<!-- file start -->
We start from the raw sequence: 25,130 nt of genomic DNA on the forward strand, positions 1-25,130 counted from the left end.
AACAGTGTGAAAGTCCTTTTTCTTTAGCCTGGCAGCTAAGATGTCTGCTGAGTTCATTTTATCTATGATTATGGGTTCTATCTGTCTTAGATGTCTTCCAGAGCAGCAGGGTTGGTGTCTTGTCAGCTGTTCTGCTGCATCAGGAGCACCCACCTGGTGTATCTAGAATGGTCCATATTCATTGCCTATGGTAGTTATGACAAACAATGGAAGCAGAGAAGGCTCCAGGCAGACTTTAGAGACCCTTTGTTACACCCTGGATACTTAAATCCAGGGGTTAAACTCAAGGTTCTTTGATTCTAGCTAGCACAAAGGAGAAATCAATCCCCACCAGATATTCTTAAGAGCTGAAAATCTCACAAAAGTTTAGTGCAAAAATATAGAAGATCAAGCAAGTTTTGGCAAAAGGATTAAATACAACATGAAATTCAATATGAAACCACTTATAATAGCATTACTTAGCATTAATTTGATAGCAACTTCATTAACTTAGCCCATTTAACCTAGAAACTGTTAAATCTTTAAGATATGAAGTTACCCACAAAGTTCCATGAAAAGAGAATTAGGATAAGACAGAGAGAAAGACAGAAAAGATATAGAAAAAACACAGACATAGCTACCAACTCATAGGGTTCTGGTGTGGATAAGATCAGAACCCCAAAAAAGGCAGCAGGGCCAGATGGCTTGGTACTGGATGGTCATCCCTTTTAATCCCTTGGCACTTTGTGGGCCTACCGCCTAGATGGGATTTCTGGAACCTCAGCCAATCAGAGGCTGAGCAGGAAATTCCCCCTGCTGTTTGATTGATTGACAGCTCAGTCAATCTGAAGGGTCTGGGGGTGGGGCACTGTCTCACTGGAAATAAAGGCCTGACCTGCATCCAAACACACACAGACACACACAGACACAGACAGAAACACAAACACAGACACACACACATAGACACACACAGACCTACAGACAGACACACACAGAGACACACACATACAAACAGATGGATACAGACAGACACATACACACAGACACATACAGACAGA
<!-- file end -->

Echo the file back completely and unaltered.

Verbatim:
We start from the raw sequence: 25,130 nt of genomic DNA on the forward strand, positions 1-25,130 counted from the left end.
AACAGTGTGAAAGTCCTTTTTCTTTAGCCTGGCAGCTAAGATGTCTGCTGAGTTCATTTTATCTATGATTATGGGTTCTATCTGTCTTAGATGTCTTCCAGAGCAGCAGGGTTGGTGTCTTGTCAGCTGTTCTGCTGCATCAGGAGCACCCACCTGGTGTATCTAGAATGGTCCATATTCATTGCCTATGGTAGTTATGACAAACAATGGAAGCAGAGAAGGCTCCAGGCAGACTTTAGAGACCCTTTGTTACACCCTGGATACTTAAATCCAGGGGTTAAACTCAAGGTTCTTTGATTCTAGCTAGCACAAAGGAGAAATCAATCCCCACCAGATATTCTTAAGAGCTGAAAATCTCACAAAAGTTTAGTGCAAAAATATAGAAGATCAAGCAAGTTTTGGCAAAAGGATTAAATACAACATGAAATTCAATATGAAACCACTTATAATAGCATTACTTAGCATTAATTTGATAGCAACTTCATTAACTTAGCCCATTTAACCTAGAAACTGTTAAATCTTTAAGATATGAAGTTACCCACAAAGTTCCATGAAAAGAGAATTAGGATAAGACAGAGAGAAAGACAGAAAAGATATAGAAAAAACACAGACATAGCTACCAACTCATAGGGTTCTGGTGTGGATAAGATCAGAACCCCAAAAAAGGCAGCAGGGCCAGATGGCTTGGTACTGGATGGTCATCCCTTTTAATCCCTTGGCACTTTGTGGGCCTACCGCCTAGATGGGATTTCTGGAACCTCAGCCAATCAGAGGCTGAGCAGGAAATTCCCCCTGCTGTTTGATTGATTGACAGCTCAGTCAATCTGAAGGGTCTGGGGGTGGGGCACTGTCTCACTGGAAATAAAGGCCTGACCTGCATCCAAACACACACAGACACACACAGACACAGACAGAAACACAAACACAGACACACACACATAGACACACACAGACCTACAGACAGACACACACAGAGACACACACATACAAACAGATGGATACAGACAGACACATACACACAGACACATACAGACAGA